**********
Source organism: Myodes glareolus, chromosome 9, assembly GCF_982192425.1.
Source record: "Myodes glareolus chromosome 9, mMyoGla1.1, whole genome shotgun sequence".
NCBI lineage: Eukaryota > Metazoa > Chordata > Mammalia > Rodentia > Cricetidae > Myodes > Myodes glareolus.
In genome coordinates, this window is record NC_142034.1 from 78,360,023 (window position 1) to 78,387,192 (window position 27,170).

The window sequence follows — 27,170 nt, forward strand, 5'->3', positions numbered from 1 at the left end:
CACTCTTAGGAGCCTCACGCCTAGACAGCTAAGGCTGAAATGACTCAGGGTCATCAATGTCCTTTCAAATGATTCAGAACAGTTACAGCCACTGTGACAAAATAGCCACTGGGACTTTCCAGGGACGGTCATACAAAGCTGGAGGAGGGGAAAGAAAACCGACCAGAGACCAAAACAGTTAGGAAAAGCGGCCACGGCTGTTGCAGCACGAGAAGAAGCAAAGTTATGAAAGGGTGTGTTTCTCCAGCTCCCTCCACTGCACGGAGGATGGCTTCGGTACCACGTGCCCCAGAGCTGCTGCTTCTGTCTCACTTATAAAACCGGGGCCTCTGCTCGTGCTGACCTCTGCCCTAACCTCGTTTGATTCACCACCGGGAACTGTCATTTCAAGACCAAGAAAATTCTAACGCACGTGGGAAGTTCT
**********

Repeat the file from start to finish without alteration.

Source organism: Myodes glareolus, chromosome 9, assembly GCF_982192425.1.
Source record: "Myodes glareolus chromosome 9, mMyoGla1.1, whole genome shotgun sequence".
NCBI lineage: Eukaryota > Metazoa > Chordata > Mammalia > Rodentia > Cricetidae > Myodes > Myodes glareolus.
In genome coordinates, this window is record NC_142034.1 from 78,360,023 (window position 1) to 78,387,192 (window position 27,170).

The window sequence follows — 27,170 nt, forward strand, 5'->3', positions numbered from 1 at the left end:
CACTCTTAGGAGCCTCACGCCTAGACAGCTAAGGCTGAAATGACTCAGGGTCATCAATGTCCTTTCAAATGATTCAGAACAGTTACAGCCACTGTGACAAAATAGCCACTGGGACTTTCCAGGGACGGTCATACAAAGCTGGAGGAGGGGAAAGAAAACCGACCAGAGACCAAAACAGTTAGGAAAAGCGGCCACGGCTGTTGCAGCACGAGAAGAAGCAAAGTTATGAAAGGGTGTGTTTCTCCAGCTCCCTCCACTGCACGGAGGATGGCTTCGGTACCACGTGCCCCAGAGCTGCTGCTTCTGTCTCACTTATAAAACCGGGGCCTCTGCTCGTGCTGACCTCTGCCCTAACCTCGTTTGATTCACCACCGGGAACTGTCATTTCAAGACCAAGAAAATTCTAACGCACGTGGGAAGTTCT